particle emitter expression

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Old 10 October 2009   #1
particle emitter expression

hi,
i know very little about scripting and need a little help and have been trying to learn more but i am stuck on something that seems like it should be pretty simple. i just want to be able to emit a number of particles every 5-10 frames or so to give a looping effect of smoke puffing out of a chimney. i could keyframe it but i think it would be possible and easier to script it, i'm just not sure how. so i was wondering if anyone might be able to help me out. thanks a lot.

jeff
 
Old 10 October 2009   #2
For something that simple, just keyframe the emitter going on aand off once, then in the graph editor select the animation keys and set the keys to post cycle>infinity from one of the drop down menus.

Chris
 
Old 10 October 2009   #3
that's is perfect. that's just what i needed. i knew it was something simple like that. thanks a lot man.
 
Old 10 October 2009   #4
Yep... for an effect like that, keyframing the emitter is the way to go..

Also, remember that expressions get evaluated every frame, for something simple like this you would probably wont even notice anything, but the more expressions used and the more complexe these get.. the more slower your sim would be.

if you want to use expressions anyway, try this:
if (frame %10)
   emitter1.rate = 0;
   else 
   emitter1.rate =100;


That would set the emitter rate to 100 every 10th frame.. while on the other frames the rate is 0... hope that helps

Last edited by TheRispo : 10 October 2009 at 01:46 AM.
 
Old 10 October 2009   #5
Using Risco's expression, you can add some randomisation to it.


int $randRate = rand(50,100);
if (frame %10)
    emitter1.rate = 0;
    else 
    emitter1.rate = $randRate;



Originally Posted by TheRispo:
if you want to use expressions anyway, try this:
if (frame %10)
    emitter1.rate = 0;
    else 
    emitter1.rate =100;


That would set the emitter rate to 100 every 10th frame.. while on the other frames the rate is 0... hope that helps
 
Old 10 October 2009   #6
if you want a more natural emission. Maybe try noise

emitter.rate = (noise(time * 2) + 1) * 50;

change the 2 to speed up or slow down the rate change
the 50 is just a multiplier on the total rate
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Old 10 October 2009   #7
or even


 float $rate = 10;
 emitter.rate = abs((sin(time*2))*$rate);
 
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Old 10 October 2009   #8
Originally Posted by apoc519: if you want a more natural emission. Maybe try noise

emitter.rate = (noise(time * 2) + 1) * 50;

change the 2 to speed up or slow down the rate change
the 50 is just a multiplier on the total rate


instead of offsetting with the "+1", you can use abs() which will return the absolute value.

emitter.rate = abs(noise(time * 2)) * 50;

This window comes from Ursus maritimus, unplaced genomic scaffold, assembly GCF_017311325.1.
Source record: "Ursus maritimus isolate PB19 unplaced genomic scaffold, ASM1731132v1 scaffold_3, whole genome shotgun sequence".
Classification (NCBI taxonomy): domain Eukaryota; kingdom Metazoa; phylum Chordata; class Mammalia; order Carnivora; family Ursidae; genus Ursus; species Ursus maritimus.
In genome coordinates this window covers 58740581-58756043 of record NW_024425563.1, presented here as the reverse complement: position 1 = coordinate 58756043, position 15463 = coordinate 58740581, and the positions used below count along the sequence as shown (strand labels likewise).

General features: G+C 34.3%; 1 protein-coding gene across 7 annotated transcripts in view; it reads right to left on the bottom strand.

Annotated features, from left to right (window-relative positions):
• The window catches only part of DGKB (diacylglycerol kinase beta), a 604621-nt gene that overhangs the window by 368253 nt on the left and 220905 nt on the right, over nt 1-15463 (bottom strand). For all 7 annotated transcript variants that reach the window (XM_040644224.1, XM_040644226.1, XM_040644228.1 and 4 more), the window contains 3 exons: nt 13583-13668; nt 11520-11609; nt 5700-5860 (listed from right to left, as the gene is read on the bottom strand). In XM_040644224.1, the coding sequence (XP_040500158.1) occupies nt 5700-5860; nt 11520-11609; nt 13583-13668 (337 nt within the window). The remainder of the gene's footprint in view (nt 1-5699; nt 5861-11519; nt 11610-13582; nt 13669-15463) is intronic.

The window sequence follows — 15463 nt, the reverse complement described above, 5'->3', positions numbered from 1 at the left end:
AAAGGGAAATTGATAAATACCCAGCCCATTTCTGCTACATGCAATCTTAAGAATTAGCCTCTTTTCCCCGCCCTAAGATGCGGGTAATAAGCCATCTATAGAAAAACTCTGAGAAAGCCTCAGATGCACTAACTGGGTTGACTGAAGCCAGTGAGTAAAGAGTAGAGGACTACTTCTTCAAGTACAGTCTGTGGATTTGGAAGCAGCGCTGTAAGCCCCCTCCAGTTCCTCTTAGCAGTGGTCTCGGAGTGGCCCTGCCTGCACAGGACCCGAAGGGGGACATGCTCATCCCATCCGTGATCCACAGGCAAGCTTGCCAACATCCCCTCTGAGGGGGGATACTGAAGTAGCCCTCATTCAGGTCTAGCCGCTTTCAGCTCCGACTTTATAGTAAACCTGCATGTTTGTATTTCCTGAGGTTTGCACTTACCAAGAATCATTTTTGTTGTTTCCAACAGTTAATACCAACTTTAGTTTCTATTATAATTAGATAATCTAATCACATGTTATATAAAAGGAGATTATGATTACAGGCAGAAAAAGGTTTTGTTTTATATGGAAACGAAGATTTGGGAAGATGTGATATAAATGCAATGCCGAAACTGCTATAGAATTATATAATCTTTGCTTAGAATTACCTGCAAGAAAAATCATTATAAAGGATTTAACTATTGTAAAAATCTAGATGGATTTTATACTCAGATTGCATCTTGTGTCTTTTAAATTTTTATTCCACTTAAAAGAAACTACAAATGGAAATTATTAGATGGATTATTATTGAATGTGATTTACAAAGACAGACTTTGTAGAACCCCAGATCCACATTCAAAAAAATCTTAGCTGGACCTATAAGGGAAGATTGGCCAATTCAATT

~Ilan
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Old 10 October 2009   #9
Originally Posted by Wick3dParticle: instead of offsetting with the "+1", you can use abs() which will return the absolute value.

emitter.rate = abs(noise(time * 2)) * 50;




~Ilan


you dont always want to use abs on sin or noise because it will break the tangents. open up graph editor and enable view/show results to see the actual curve that is generated.
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Old 10 October 2009   #10
Originally Posted by stooch: you dont always want to use abs on sin or noise because it will break the tangents. open up graph editor and enable view/show results to see the actual curve that is generated.


No doubt, that you don't want to use it all the time. But we are discussing smoke emission from a chimney. If I were animating an object's position using noise, I would consider the sharp tangents; but that isn't quite the case here.

~Ilan
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Old 10 October 2009   #11
Originally Posted by stooch: you dont always want to use abs on sin or noise because it will break the tangents. open up graph editor and enable view/show results to see the actual curve that is generated.


Thats handy to know.
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Old 10 October 2009   #12
Originally Posted by Wick3dParticle: No doubt, that you don't want to use it all the time. But we are discussing smoke emission from a chimney. If I were animating an object's position using noise, I would consider the sharp tangents; but that isn't quite the case here.

~Ilan


I dont care what you use it for, just posting a tip that might be useful for someone if they were not aware of the effects on tangents.
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Old 10 October 2009   #13
Originally Posted by stooch: I dont care what you use it for, just posting a tip that might be useful for someone if they were not aware of the effects on tangents.


awesome, thank you.
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Old 10 October 2009   #14
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